Seeing whole-tumour heterogeneity.
Nat Biomed Eng. 2017 Oct;1(10):772-774. doi: 10.1038/s41551-017-0150-5.
|Authors/Editors:||Garvalov BK, Ertürk A.|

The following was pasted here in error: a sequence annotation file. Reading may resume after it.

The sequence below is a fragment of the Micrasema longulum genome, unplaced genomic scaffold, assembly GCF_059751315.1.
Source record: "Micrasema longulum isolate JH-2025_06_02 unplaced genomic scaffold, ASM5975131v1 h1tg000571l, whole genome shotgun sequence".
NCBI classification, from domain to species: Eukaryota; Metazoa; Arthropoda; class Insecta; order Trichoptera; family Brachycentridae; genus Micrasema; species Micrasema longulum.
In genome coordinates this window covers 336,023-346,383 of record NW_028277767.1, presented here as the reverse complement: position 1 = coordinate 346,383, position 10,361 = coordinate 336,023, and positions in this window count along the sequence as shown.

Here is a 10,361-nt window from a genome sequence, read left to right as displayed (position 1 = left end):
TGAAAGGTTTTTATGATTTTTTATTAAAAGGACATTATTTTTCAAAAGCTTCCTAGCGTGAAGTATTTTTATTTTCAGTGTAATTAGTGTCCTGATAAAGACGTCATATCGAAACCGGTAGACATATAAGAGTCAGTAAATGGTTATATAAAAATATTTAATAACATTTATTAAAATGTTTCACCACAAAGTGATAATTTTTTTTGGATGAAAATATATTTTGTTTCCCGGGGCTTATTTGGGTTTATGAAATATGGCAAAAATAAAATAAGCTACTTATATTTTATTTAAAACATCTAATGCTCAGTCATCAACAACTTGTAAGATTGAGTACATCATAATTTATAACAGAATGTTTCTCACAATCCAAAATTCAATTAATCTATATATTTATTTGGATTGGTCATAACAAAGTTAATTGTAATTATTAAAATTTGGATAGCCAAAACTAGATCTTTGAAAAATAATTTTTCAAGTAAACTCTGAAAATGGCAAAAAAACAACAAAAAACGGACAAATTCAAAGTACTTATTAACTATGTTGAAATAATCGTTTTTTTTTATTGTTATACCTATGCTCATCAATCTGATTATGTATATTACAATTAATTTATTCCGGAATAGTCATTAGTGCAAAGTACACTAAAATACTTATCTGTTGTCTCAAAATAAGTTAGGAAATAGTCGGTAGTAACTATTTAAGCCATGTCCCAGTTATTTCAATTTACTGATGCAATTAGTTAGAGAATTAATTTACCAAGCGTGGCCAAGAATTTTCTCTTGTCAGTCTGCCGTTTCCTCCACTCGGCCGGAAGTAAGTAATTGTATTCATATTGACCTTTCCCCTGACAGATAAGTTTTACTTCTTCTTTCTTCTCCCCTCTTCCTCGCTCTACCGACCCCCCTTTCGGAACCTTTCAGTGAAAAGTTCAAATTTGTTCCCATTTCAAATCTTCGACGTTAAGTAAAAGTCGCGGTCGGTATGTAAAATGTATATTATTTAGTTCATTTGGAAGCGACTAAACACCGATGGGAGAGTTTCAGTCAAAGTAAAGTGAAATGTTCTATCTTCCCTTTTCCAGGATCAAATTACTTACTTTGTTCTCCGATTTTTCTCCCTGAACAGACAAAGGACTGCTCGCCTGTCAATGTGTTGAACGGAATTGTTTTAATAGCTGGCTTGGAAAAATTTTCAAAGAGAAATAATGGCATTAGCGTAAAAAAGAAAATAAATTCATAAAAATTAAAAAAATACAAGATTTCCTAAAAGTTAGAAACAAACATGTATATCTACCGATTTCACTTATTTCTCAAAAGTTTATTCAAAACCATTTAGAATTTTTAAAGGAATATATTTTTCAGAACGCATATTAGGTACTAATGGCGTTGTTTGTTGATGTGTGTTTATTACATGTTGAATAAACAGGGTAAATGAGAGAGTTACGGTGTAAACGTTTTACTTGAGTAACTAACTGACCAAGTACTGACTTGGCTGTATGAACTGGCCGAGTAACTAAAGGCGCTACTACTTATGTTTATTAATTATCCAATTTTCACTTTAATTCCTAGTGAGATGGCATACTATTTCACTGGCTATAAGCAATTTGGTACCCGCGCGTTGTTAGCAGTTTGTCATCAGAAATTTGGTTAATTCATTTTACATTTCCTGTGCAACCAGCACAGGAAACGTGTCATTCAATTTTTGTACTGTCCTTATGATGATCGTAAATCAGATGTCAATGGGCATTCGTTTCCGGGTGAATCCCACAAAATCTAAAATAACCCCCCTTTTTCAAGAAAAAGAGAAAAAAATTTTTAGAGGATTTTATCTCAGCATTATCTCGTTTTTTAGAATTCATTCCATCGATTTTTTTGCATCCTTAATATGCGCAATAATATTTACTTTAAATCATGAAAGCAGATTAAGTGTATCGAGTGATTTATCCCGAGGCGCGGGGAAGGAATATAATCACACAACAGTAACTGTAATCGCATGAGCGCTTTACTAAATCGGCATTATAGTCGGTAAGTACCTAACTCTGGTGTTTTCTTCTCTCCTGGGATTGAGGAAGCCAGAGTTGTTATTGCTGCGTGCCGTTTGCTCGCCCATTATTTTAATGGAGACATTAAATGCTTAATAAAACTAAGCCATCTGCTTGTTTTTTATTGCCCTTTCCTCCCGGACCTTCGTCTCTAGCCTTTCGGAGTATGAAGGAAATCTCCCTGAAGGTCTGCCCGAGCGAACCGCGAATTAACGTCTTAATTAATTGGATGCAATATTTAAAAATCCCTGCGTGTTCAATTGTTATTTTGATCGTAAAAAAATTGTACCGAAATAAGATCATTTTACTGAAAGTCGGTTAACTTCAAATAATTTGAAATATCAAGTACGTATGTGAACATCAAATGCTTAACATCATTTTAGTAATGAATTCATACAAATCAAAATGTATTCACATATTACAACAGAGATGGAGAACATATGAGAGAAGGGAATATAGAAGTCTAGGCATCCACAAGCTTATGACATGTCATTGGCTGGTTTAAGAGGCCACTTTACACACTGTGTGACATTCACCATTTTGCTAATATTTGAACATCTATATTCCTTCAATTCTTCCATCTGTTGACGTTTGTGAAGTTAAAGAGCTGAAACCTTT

Diagnostic accuracy is essential for the prognosis of cancer patients and for deciding on the most suitable course of treatment. At present, routine histopathological diagnosis is based on the staining of thin sections of tumour tissue; therefore, pathologists only inspect a small fraction of the available sample. However, it has long been known that a tumour can present different histological features depending on the area examined, which is one of the main sources of inter-observer variability, even among experienced pathologists. Importantly, a multitude of recent genome-wide analyses of isolated single tumour cells have demonstrated that considerable heterogeneity exists at the molecular level between individual cells in a tumour, and that such heterogeneity plays a crucial role in tumour dissemination and in the development of drug resistance1. Although current molecular diagnostic methods can provide information about the presence of cancer biomarkers in the tumour tissue, they are not informative of tumour heterogeneity, because molecular alterations are not typically mapped to their spatial location within the tumour. Hence, the ability to comprehensively characterize tumour heterogeneity in the entire biopsy tissue available to the pathologist, rather than only a few thin sections of it, represents an unmet need in clinical diagnostics.